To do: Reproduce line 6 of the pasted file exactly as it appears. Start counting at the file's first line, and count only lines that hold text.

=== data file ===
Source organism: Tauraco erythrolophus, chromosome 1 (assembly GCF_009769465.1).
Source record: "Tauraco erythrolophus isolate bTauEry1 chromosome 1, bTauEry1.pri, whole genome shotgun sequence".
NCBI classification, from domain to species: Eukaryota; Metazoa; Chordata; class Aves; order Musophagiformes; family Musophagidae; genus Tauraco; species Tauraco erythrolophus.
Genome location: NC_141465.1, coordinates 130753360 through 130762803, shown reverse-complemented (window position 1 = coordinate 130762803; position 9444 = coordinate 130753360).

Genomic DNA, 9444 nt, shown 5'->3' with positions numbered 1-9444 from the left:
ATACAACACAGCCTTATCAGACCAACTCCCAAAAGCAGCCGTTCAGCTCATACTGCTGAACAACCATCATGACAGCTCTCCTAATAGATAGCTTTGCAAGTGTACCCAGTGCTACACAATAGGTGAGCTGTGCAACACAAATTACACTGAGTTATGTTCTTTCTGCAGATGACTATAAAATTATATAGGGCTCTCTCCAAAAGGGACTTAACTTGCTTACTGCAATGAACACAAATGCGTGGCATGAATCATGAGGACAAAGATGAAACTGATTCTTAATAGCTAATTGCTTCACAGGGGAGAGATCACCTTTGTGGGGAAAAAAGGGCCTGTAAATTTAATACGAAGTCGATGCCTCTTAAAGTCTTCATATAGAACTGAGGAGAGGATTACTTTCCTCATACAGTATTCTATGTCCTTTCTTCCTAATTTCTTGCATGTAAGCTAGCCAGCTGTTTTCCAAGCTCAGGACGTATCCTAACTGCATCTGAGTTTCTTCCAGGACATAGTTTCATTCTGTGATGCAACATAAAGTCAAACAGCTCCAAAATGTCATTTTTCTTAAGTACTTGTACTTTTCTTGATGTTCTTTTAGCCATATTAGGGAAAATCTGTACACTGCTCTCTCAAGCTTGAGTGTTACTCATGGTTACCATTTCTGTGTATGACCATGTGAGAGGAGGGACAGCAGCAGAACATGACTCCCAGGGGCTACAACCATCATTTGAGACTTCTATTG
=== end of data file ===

ATACAACACAGCCTTATCAGACCAACTCCCAAAAGCAGCCGTTCAGCTCATACTGCTGAACAACCATCATGACAGCTCTCCTAATAGATAGCTTTGCAAGTGTACCCAGTGCTACACAATAGGTGAGCTGTGCAACACAAATTACACTGAGTTATGTTCTTTCTGCAGATGACTATAAAATTATATAGGGCTCTCTCCAAAAGGGACTTAACTTGCTTACTGCAATGAACACAAATGCGTGGCATGAATCATGAGGACAAAGATGAAACTGATTCTTAATAGCTAATTGCTTCACAGGGGAGAGATCACCTTTGTGGGGAAAAAAGGGCCTGTAAATTTAATACGAAGTCGATGCCTCTTAAAGTCTTCATATAGAACTGAGGAGAGGATTACTTTCCTCATACAGTATTCTATGTCCTTTCTTCCTAATTTCTTGCATGTAAGCTAGCCAGCTGTTTTCCAAGCTCAGGACGTATCCTAACTGCATCTGAGTTTCTTCCAGGACATAGTTTCATTCTGTGATGCAACATAAAGTCAAACAGCTCCAAAATGTCATTTTTCTTAAGTACTTGTACTTTTCTTGATGTTCTTTTAGCCATATTAGGGAAAATCTGTACACTGCTCTCTCAAGCTTGAGTGTTACTCATGGTTACCATTTCTGTGTATGACCATGTGAGAGGAGGGACAGCAGCAGAACATGACTCCCAGGGGCTACAACCATCATTTGAGACTTCTATTG